The bionic chicken is perfectly cooked throughout.

We had our technique.

Problem 2 Finishing the Turkey:

Clearly, flash frying would be the best way to finish the turkey — but the turkey I have is too big to fry whole.  It won’t fit in a standard turkey fryer, and I don’t want a reputation for ruining Thanksgiving at both my in laws’ house AND my mom’s house.  So how about a torch?

The Problem with Torches:

Nils and I don’t like to finish meats with a torch.  They don’t taste right.  Two theories for this. 1: You can taste the fuel and 2: the heat from a torch is too high.  I figured out a solution to the first problem.

Torches don’t burn 100% of their propane.  Some years ago I did an art piece where I battled a mechanical fire-breathing dragon (don’t ask). The dragon was a large, kerosene powered flame-thrower of my creation.  I tested the flame several times, and I thought I could handle it, no problem.  But when I actually stood in front of the flame, something interesting happened.  All of the kerosene that was moving too fast to be burned efficiently hit  my shield, slowed down, and caught on fire, creating a huge fireball. I got burned pretty badly.

One of my old art pieces. Me as St. George. Here I learned that all the fuel in a torch-type fire doesn't get combusted. If you put something in front of a fire like this to slow down the fuel (like an idiot with a shield), more of the fuel ignites.

That was the last time my wife trusted me when I said xy or z idea if mine was “no problem.”  But that experience gave me an idea about the torch.  What if we put a piece of wire mesh between the torch and the bird? Maybe we could catch and combust the excess propane?

Propane torches create off-flavors. To stop that I fired the torch through a chinois. No more torch taste.

It worked! Propane taste gone.  I was so happy I ordered a square of super high-temp nichrome wire mesh and a 500,000 btu roofing torch.

500,000 btu's of roofing-torch action. Awesome but not family friendly.

But……….

Torch finished skin. Not so bueno. Spotty and not crispy.

Propane taste isn’t the only problem with torches.  The finish is spotty and, as my intern Fabulous pointed out, “The skin isn’t crispy.”  I opened my mouth to give a counter-argument and he just repeated “not crispy.”  Point taken.  Plus, I don’t think the family would have appreciated the roofing torch.

Winning Technique: Pourover Frying:

Ladling hot oil over the skin for several minutes worked great.  That’s what I’ll do. Simple.

Pouring hot oil over the cooked meat made for crispy skin and didn't overcook the meat the way we thought it would.

Bionic Turkey:

We boned out the turkey and created the bionic leg bones.

Bionic Turkey: two pieces of aluminum tubing are cut to the same length as the leg and thigh bones. Cuts are made in in the tubes so they act like sprinklers. They are joined at the "knee" with a length of rubber tubing.

We salted the inside of the bird,stuffed it with herbs and aluminum foil, and installed the bionic legs.

Raw bionic turkey

We filled a pot with duck fat and butter and heated it up to 66 degrees C.  We put the bird on a cooling rack over the pot, hooked up the legs, and turned on the pump.

Bionic turkey on a draining rack over 3 gallons of duck fat and butter

The bird was too big so grease went everywhere.  We MacGyvered it up.

The turkey was too big for the rack. Fat was leaking everywhere. We improvised.

After an hour we lowered the circulators to 65 and dropped the bird into the oil for 1.5 hours.

The turkey out of the fat. Ready for Thanksgiving.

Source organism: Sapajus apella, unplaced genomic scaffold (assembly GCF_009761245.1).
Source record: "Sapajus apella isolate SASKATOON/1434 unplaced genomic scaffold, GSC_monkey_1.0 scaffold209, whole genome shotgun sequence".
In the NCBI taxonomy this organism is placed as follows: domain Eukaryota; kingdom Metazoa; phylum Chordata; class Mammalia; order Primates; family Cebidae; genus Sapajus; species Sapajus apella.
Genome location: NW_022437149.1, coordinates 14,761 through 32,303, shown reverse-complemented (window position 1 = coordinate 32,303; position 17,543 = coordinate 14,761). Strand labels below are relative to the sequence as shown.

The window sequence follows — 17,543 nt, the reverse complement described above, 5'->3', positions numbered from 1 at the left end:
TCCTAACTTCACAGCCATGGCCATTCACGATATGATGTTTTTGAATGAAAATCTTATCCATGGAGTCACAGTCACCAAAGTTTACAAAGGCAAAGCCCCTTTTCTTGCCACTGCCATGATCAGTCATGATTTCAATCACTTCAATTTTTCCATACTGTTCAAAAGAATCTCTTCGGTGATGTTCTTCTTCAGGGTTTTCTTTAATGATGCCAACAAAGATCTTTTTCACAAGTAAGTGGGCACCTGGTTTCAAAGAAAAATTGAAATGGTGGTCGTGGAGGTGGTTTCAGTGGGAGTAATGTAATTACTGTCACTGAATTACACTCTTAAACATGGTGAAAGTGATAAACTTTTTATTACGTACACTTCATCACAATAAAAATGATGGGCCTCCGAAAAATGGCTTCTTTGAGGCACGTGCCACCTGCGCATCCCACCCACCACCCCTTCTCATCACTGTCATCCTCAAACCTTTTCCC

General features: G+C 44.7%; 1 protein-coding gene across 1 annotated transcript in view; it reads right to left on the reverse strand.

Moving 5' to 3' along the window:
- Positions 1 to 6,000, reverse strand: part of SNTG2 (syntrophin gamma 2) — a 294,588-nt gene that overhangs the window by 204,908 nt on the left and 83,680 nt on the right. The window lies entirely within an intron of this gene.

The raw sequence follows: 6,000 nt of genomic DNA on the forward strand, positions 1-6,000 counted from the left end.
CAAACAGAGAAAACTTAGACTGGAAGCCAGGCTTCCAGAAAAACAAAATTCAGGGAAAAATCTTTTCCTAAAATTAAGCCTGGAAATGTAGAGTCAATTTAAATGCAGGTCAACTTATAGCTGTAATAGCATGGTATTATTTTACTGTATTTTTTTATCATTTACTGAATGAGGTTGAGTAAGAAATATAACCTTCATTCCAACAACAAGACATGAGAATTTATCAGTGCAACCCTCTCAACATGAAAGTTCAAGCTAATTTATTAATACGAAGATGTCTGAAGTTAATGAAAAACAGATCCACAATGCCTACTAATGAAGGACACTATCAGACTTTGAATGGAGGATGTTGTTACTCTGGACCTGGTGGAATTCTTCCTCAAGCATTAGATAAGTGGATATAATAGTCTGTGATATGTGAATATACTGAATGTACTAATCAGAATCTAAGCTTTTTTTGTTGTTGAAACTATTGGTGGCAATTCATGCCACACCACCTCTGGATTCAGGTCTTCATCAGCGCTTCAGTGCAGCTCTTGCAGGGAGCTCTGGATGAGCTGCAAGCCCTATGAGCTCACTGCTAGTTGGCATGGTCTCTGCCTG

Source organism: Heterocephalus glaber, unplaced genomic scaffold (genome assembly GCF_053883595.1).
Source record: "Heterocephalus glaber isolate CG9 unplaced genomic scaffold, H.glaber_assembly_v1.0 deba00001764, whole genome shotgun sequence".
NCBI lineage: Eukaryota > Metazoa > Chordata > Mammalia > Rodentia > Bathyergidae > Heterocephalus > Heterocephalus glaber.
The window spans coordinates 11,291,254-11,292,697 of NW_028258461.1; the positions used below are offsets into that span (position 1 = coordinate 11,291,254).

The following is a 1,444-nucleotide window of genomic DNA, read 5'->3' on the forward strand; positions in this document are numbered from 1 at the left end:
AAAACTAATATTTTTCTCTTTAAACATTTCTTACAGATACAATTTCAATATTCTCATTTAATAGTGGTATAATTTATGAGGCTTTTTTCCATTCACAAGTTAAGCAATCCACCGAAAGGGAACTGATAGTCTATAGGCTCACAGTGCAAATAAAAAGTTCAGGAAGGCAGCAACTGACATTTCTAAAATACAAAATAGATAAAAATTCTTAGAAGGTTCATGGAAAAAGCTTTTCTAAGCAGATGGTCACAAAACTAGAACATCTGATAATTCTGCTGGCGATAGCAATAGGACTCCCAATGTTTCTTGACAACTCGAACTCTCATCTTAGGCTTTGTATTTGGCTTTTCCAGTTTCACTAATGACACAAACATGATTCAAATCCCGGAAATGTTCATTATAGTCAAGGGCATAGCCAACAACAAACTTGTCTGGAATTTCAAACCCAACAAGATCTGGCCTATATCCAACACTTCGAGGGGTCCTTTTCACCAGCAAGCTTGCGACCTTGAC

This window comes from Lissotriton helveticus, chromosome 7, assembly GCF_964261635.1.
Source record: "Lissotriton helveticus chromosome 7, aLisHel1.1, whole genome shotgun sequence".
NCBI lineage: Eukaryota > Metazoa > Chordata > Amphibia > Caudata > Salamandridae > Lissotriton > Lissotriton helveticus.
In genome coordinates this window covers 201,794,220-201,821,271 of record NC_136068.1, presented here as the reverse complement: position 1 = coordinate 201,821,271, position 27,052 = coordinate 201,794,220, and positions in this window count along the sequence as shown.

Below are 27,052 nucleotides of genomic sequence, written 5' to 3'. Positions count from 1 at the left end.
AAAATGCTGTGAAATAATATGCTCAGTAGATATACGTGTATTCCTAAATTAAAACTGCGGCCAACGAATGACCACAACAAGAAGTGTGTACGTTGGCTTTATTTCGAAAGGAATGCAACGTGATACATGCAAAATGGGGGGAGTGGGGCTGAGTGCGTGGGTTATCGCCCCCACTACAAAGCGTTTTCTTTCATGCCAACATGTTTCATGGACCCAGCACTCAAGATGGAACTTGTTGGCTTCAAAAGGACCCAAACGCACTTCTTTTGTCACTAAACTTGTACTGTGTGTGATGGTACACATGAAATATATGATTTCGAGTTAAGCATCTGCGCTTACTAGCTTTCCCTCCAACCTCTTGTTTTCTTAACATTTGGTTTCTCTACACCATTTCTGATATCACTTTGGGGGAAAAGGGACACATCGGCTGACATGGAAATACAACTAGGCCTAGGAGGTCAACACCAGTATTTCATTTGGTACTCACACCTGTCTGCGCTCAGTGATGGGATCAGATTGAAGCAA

Then I threw the bird in the blast chiller for half an hour, packed it in ice, put it in a gym bag and caught a train to Connecticut.  I’ll tell you how it turned out after the big day.

→ 21 CommentsTags:

Turkey Time Part 2: Buying the Turkey

November 25th, 2009 · Turkey

posted by Dave Arnold

Last Saturday I made my pilgrimage to Manhattan Live Poultry to get this year’s turkey.  I was extremely happy with the quality of last year’s bird, and I like picking out the animal – I can be sure the bird is healthy and the slaughtering is humane.  The guys aren’t rough with the birds.  Other than the smell, visiting is a pleasant experience.  Unfortunately, it is becoming more and more difficult to buy live poultry in New York.  Not that many years ago, live poultry places dotted  the island of Manhattan.  Now there are only two, and both of them are way uptown. Sad.

One of the last live poultry joints on the island of Manhattan. What's the world coming to?

Upon entering MLP I expected to see what I saw last year–standard-breed turkeys and the giant black “wild style” turkeys running around together.  To my horror they only had the standard breed this year. It was too late to make other arrangements. You should wait two days to cook the bird after it is killed to make sure it goes through rigor mortis — I needed to cook the bird Monday or Tuesday, so it was now or never.

Only standard-breed turkeys this year.

I am a bit of a knot connoisseur.  This year I noted that the live poultry folks use their own special knot when they weigh live birds.  The knot has to go on fast, come off fast, and leave the bird unharmed.  The worker holds the birds by the legs, puts the rope between the legs, quickly wraps the rope around the legs two times, and then passes the rope under and between the legs.  The weight of the bird keeps the knot tight.  The birds remain calm, though they tend to spread out their wings.

How to weigh live poultry. They use a special knot that goes on instantly, comes of instantly, and doesn't hurt the bird. It takes advantage of the structure of bird legs. Twice around the legs, then through and up.

I picked out the biggest turkey they  had.  A mere 25 pounds.  Ridiculously small compared to last year, but a fine bird nonetheless.

My turkey. Only 25 pounds.

They killed it, bled it, scalded it, and plucked it for me in 7 minutes flat.

I rushed the bird back to the FCI and threw it in the blast chiller to cool it down.

My turkey back at the FCI. I also bought 2 pigeons.

Next: the cooking.

→ 1 CommentTags: